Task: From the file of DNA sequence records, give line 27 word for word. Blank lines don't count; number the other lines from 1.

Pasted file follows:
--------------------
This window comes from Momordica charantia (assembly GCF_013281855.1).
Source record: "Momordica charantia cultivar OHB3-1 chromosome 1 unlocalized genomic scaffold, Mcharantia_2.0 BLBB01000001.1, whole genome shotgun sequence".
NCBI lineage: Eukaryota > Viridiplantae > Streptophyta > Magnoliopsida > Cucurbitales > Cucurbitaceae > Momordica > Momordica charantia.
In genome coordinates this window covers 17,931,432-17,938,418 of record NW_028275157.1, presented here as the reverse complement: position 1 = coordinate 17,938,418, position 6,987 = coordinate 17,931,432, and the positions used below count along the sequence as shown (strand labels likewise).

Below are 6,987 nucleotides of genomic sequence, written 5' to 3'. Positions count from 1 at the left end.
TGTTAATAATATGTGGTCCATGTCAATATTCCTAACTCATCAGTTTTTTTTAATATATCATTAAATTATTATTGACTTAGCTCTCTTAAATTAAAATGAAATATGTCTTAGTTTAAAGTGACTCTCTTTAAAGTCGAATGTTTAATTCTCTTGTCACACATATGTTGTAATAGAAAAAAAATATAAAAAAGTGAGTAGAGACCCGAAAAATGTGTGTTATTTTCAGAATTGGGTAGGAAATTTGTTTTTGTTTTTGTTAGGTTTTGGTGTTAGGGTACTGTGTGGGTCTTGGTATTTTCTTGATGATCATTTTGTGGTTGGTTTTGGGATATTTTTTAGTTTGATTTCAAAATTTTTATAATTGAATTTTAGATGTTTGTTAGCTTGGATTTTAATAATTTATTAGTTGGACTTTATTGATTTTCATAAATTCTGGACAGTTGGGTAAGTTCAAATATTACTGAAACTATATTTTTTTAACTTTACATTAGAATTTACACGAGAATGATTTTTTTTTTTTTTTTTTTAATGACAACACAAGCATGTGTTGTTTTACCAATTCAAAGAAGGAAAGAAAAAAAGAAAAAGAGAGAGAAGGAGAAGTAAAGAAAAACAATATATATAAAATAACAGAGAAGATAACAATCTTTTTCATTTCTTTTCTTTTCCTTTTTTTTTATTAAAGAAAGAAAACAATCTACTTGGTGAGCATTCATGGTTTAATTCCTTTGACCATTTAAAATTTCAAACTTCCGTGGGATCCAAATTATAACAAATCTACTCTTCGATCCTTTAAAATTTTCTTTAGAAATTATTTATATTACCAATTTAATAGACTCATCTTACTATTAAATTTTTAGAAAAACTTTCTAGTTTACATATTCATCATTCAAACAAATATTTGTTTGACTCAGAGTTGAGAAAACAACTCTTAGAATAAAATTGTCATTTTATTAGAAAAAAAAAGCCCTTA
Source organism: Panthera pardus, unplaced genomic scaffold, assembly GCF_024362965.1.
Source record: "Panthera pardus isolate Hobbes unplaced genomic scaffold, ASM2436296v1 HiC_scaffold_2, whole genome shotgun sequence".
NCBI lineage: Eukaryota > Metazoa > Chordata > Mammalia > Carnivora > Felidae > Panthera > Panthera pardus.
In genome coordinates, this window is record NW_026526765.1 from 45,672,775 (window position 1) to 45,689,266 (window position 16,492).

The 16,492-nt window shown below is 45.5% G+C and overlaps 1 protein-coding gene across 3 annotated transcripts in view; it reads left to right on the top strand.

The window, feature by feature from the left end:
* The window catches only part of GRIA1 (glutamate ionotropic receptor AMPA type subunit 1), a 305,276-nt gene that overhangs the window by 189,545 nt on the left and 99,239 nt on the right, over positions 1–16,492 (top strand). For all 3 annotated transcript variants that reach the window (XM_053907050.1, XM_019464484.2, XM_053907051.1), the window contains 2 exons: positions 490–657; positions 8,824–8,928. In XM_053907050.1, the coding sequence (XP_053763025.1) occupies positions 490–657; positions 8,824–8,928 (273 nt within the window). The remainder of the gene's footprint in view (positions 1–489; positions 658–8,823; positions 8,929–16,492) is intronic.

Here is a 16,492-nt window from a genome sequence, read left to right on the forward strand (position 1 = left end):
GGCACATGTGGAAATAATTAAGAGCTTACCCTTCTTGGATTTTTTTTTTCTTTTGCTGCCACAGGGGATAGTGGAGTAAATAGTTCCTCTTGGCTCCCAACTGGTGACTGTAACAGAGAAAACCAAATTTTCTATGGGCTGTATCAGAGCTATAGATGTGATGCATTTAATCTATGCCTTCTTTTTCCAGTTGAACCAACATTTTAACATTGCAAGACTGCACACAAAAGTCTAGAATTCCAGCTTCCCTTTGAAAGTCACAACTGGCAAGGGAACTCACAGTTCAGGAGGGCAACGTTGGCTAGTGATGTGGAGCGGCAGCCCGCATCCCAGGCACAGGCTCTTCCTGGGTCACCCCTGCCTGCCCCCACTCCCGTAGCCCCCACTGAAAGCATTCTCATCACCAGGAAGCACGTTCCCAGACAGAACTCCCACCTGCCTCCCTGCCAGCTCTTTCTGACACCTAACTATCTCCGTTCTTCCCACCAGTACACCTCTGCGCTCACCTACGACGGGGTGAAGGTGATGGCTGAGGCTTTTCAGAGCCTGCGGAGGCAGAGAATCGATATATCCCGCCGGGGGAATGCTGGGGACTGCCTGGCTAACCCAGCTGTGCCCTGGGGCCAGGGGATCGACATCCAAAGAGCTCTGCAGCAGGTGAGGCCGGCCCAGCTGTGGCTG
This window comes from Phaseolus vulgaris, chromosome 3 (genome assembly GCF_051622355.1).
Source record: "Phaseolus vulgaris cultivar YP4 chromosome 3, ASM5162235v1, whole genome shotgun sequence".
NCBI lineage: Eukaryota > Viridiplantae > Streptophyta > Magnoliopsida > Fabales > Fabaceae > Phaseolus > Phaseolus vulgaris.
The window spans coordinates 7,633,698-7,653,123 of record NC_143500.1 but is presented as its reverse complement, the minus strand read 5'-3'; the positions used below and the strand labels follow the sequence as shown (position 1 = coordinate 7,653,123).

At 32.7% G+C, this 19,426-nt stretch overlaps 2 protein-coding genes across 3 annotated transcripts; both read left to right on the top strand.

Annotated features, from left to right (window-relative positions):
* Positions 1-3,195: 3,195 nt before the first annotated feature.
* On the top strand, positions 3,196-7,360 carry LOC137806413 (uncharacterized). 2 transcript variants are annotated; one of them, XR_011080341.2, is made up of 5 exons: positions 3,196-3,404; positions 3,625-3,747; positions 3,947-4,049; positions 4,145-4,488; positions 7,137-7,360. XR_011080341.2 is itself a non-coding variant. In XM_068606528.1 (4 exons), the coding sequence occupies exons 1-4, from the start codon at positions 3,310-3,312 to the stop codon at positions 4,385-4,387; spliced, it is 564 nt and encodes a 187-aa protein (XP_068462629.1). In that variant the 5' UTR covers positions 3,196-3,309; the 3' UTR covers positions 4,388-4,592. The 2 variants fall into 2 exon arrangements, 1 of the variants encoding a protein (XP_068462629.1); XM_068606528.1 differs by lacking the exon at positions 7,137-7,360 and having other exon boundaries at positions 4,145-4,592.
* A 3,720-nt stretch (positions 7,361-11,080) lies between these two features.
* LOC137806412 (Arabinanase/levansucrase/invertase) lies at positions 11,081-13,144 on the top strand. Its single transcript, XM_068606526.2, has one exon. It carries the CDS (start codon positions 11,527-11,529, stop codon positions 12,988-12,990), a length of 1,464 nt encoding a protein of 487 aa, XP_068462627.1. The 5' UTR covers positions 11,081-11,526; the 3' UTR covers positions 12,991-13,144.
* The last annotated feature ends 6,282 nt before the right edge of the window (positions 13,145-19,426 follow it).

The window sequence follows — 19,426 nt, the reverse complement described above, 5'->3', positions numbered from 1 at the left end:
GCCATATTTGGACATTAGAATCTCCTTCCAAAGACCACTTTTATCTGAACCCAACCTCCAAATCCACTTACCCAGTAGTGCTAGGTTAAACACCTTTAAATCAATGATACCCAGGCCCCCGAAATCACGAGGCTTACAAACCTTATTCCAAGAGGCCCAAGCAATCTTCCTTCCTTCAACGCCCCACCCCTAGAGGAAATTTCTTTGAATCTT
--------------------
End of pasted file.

The window sequence follows — 19,426 nt, the reverse complement described above, 5'->3', positions numbered from 1 at the left end: